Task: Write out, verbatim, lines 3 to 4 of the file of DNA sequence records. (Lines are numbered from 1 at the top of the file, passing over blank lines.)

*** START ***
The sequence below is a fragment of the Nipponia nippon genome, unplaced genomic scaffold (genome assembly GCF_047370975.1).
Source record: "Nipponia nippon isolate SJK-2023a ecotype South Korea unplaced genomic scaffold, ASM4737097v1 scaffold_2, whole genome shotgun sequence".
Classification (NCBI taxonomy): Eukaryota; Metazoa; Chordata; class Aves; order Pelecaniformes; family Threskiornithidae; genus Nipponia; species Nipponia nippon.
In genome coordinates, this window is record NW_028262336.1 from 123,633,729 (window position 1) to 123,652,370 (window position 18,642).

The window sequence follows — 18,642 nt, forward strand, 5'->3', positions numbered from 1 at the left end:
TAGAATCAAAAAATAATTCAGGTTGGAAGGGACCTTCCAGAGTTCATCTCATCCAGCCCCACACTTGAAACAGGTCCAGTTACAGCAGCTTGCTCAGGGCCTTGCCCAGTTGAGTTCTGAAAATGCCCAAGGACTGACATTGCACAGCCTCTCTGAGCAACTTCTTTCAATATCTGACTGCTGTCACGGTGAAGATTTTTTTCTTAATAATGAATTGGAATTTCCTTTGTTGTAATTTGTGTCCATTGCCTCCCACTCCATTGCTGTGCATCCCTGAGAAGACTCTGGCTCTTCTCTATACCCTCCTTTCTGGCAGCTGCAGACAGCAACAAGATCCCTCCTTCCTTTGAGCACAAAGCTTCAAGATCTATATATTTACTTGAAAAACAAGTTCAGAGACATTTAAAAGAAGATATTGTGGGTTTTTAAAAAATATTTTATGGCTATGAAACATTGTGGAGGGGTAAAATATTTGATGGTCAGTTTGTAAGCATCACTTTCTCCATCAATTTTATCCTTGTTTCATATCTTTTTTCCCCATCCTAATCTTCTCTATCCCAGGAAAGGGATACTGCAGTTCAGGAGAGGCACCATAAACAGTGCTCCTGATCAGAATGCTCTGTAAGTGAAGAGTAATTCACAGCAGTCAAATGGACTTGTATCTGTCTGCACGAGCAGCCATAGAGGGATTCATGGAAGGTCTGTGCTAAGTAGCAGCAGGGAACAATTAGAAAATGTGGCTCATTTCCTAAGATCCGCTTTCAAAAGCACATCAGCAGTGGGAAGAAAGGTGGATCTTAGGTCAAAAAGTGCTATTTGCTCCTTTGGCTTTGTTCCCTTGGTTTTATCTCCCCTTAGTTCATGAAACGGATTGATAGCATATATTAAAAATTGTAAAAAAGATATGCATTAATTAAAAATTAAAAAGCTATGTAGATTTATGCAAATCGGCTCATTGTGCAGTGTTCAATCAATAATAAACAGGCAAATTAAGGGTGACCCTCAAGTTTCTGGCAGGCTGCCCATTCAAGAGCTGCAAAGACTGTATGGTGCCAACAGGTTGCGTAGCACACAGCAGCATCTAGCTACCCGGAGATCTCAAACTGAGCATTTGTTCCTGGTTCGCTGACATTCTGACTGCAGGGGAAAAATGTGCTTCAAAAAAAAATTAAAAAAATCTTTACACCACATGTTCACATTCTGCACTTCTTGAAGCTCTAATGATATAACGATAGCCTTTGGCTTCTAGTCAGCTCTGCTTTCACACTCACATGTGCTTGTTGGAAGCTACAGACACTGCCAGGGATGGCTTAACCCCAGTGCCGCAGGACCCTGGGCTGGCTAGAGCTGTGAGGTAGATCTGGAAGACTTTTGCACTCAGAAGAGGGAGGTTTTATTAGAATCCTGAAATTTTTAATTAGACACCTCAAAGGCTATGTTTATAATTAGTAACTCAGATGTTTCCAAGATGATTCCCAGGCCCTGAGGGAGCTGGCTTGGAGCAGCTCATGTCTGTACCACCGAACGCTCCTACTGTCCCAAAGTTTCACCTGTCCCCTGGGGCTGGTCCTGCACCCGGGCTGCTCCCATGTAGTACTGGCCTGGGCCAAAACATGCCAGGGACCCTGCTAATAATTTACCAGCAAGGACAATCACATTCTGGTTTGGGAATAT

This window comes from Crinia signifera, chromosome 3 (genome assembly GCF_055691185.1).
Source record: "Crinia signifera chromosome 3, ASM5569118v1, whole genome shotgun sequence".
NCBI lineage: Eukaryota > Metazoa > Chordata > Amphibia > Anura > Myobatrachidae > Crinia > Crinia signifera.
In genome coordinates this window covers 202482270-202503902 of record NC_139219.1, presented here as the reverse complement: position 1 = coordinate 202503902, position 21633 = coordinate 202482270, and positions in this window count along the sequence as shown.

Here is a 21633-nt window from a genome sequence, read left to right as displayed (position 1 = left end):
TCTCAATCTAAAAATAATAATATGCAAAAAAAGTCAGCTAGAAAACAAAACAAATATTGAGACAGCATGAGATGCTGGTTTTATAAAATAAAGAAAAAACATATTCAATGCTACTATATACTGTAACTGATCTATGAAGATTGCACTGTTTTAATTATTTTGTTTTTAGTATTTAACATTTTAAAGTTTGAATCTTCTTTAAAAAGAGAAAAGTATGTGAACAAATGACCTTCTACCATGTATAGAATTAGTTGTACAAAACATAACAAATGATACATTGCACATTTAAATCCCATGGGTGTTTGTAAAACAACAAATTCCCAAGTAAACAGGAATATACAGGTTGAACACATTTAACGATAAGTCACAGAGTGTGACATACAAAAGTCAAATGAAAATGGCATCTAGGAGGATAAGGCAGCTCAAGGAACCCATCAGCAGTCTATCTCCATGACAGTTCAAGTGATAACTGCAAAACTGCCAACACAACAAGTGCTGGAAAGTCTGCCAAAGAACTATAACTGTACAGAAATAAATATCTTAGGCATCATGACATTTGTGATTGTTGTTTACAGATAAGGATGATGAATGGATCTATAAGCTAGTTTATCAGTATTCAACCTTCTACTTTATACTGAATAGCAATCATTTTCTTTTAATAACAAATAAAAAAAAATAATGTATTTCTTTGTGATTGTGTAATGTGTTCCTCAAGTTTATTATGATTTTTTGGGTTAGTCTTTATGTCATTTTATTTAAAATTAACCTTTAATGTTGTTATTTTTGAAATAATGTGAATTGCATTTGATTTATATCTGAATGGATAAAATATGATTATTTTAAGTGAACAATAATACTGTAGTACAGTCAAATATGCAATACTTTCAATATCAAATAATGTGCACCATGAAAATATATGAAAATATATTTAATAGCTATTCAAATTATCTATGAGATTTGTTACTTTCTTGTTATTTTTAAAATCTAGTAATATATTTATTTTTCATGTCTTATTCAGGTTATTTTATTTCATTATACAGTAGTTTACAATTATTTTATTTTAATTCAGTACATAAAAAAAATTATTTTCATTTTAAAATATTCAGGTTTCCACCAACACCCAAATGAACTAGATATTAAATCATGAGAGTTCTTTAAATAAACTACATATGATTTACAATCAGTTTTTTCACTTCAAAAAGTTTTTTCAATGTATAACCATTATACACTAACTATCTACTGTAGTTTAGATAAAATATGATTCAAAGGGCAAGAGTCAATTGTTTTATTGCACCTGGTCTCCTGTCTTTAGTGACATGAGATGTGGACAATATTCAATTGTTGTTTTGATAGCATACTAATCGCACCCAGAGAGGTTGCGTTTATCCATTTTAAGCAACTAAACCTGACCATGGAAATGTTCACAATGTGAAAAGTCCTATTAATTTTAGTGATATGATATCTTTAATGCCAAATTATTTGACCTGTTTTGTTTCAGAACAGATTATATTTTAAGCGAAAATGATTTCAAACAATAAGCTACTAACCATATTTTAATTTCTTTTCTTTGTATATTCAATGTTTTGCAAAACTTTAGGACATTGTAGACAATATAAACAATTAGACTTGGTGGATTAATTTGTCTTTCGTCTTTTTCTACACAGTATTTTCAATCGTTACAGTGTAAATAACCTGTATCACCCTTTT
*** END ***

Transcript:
Classification (NCBI taxonomy): Eukaryota; Metazoa; Chordata; class Aves; order Pelecaniformes; family Threskiornithidae; genus Nipponia; species Nipponia nippon.
In genome coordinates, this window is record NW_028262336.1 from 123,633,729 (window position 1) to 123,652,370 (window position 18,642).